Have you sometimes wondered what Jesus’ life was like during his teenage years? Have you wondered if he faced some of the challenges you face today as a Christian youth? Did He deal with peer pressure, ridicule, sexual temptation, and so on? The Bible does not tell us much about His younger years. But one thing it does say is that He grew in wisdom (Luke 2:52), and by the time He was 30 years old, He had matured enough to be commissioned by God for public ministry.
Daniel, whose life I write about in this article, also grew in wisdom and used his God-given wisdom to prosper in a hostile and ungodly culture. Daniel’s situation was probably not very different from what’s experienced by God-loving youths in our time. Let me explain.
Daniel was raised a strict Jew, one who feared God and followed His laws. Unfortunately, his country, Israel, rebelled against God and refused to heed His calls to repentance. So, after many warnings, God permitted the kings of Assyria and Babylon — very wicked and immoral nations — to attack and defeat them. Ten tribes of Israel were attacked and destroyed first; their people were captured by the Assyrians and never really returned to God. The other two tribes were attacked later and the people taken captive by the Babylonians. This occurred about the time Daniel was a youth. Since their captivity lasted 70 years, Daniel pretty much lived his entire life in Babylon! So although he had learned about and loved God as a child, he found himself living most of his life among people who did not recognize or worship his God.
Babylon, Daniel’s land of captivity
Let me paint a picture of Daniel’s world at the time. In its glory days, Babylon was a developed and sophisticated city. It was the seat of world power and the front-runner of development. It is said that Nebuchadnezzar’s palace, into which Daniel went often, was one of the most magnificent buildings ever erected on earth.
Nebuchadnezzar had a powerful army. At his peak, he defeated every nation he attacked and ruled over the entire world of that time. (Scripture says it was God who gave him that authority and might.) Babylon was also a citadel of idolatry. It had 53 temples and 180 altars raised to an idol named, Ishtar.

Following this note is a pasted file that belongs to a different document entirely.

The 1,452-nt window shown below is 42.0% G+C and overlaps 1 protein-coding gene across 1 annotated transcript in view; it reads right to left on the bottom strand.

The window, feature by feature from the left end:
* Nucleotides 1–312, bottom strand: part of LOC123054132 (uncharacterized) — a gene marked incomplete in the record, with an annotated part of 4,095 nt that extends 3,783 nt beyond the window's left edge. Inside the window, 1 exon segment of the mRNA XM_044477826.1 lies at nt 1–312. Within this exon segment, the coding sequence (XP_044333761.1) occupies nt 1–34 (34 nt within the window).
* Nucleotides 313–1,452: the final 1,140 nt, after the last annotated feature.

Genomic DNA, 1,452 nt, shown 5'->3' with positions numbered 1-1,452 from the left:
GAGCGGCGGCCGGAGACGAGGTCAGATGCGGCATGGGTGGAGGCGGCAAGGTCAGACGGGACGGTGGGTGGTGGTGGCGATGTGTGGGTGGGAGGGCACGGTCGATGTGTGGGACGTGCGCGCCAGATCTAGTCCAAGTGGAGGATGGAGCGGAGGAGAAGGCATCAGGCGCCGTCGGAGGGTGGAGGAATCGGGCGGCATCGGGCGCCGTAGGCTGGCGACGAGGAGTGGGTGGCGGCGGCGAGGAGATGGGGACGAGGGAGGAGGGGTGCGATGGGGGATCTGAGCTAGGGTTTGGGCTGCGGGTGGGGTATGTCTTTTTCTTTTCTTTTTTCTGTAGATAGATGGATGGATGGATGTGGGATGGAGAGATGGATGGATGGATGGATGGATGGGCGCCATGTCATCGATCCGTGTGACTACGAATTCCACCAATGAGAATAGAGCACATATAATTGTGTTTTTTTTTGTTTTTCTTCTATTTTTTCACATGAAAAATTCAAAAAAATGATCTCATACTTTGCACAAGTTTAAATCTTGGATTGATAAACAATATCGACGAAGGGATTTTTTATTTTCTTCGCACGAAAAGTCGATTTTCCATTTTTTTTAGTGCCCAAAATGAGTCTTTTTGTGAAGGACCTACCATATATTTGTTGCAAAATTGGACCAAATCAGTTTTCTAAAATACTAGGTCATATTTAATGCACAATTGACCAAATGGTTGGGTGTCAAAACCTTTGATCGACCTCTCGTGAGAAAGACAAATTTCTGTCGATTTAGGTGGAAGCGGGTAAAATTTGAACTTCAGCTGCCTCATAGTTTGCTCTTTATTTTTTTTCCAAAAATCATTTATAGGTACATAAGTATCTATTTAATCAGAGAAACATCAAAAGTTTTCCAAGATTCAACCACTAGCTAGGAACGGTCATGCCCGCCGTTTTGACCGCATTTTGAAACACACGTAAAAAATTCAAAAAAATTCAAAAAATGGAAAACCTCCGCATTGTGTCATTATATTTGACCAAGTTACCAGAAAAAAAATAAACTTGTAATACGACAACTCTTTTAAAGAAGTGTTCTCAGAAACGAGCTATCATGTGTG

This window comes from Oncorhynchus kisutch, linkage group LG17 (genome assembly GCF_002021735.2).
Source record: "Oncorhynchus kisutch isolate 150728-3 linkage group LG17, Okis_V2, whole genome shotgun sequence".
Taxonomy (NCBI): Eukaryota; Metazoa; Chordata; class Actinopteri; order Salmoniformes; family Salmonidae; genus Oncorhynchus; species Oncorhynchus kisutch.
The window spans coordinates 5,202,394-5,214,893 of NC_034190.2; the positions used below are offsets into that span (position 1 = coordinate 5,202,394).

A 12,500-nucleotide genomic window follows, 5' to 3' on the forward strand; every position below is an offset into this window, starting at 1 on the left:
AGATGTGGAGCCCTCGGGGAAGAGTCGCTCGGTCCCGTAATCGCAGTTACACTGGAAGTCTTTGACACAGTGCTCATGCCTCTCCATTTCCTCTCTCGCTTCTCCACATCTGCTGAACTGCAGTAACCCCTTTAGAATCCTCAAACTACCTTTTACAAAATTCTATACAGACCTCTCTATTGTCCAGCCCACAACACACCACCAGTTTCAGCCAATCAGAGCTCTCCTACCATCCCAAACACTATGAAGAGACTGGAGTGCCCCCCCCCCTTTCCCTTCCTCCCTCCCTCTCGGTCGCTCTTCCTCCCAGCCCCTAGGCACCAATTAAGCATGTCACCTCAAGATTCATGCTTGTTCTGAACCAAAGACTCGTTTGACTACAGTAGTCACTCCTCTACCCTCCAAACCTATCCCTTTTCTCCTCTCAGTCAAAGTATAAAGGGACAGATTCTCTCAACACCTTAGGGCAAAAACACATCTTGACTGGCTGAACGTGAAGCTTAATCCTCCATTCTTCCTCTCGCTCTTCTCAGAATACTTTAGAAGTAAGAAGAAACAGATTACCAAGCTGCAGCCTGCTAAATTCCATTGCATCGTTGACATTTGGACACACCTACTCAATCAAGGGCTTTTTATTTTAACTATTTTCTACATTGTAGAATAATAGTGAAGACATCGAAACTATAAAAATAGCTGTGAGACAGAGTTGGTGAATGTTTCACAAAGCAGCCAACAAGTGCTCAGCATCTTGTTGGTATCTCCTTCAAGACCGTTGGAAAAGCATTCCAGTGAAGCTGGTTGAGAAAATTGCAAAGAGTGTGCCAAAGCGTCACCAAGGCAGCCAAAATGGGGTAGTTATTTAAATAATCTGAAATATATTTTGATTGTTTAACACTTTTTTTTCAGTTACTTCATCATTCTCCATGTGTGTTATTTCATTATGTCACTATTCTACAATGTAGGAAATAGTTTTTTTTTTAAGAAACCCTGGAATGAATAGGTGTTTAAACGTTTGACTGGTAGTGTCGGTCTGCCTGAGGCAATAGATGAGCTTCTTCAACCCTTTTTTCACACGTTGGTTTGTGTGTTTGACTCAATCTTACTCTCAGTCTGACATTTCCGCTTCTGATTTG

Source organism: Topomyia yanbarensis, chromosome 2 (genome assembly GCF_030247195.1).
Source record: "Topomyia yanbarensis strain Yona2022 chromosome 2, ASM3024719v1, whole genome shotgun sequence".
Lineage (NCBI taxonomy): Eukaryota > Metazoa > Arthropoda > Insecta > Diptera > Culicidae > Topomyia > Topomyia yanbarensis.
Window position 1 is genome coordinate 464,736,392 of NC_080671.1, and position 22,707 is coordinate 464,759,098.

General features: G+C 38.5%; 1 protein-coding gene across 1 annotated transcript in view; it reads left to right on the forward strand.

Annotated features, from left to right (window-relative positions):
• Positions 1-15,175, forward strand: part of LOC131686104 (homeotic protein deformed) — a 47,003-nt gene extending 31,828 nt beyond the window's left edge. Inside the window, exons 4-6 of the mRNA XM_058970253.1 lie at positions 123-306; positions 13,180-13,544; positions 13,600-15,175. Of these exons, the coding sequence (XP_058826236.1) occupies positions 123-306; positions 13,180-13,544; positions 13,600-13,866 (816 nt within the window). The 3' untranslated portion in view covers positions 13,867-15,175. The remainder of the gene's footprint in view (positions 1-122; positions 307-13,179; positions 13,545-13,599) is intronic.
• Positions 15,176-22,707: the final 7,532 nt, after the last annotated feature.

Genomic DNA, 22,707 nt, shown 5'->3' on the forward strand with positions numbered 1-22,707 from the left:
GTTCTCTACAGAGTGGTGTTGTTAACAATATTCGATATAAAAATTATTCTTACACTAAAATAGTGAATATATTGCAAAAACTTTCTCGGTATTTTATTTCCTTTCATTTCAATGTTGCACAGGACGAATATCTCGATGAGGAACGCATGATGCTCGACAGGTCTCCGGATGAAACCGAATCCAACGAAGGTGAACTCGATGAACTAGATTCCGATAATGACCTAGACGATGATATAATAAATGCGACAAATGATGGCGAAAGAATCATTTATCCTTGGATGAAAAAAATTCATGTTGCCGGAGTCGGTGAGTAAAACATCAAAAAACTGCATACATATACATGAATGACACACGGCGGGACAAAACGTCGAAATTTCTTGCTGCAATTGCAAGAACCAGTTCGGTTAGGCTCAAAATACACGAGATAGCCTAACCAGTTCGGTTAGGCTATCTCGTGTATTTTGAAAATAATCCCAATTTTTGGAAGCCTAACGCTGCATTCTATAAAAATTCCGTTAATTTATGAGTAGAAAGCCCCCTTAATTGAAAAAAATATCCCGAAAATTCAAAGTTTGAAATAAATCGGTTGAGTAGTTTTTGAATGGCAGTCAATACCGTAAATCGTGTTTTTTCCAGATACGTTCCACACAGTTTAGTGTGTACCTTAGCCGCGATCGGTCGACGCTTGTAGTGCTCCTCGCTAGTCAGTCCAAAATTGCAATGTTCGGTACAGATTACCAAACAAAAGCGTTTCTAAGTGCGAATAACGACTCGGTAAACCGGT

This was the environment into which Daniel, snatched from everything that was familiar, was taken. But he was not intimidated.
When he got to Babylon, Daniel was chosen to be an adviser to the king — he was good-looking, intelligent and had leadership potential. To fulfill this role, he was required to learn the language and idolatrous literature of the Babylonians. He was also required to eat the king’s diet for three years. After doing these, he would be qualified to serve the king. Serving the king was probably considered a great privilege by many, but it brought significant challenges to Daniel.
First of all, the king’s diet was different from what God’s law permitted him to eat. Second, the king worshipped idols and expected all his advisers, officers, and workers to do same. Third, the king and his people lived without the moral restraint that God required of Daniel.
Daniel was faced with a dilemma: disobey God and please the king or obey God and face the king’s wrath. Unfortunately, he did not have the choice of withdrawing from the role; he probably would have been killed if he did so!
Like Daniel, many Christian youths today live in cultures that are sophisticated but do not acknowledge or worship God. Although they know and love Him, such youths are required to submit to the rules and ways of a world that does not obey their Lord.
Some of them are blessed with talents and abilities that lead to their being chosen to represent their schools and colleges in academics, sports, and arts. Some serve in leadership positions at school or work. And while such opportunities are exciting, they sometimes require Christians to compromise their spiritual standards in order to fit in, raising the question: how does a godly young person who aspires to be successful cope?
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 Luke 2:52
 Jeremiah 27:5–8
 Chester G. Starr, A History of the Ancient World (New York: Oxford University Press, 1991), 139
 Daniel 1:3–4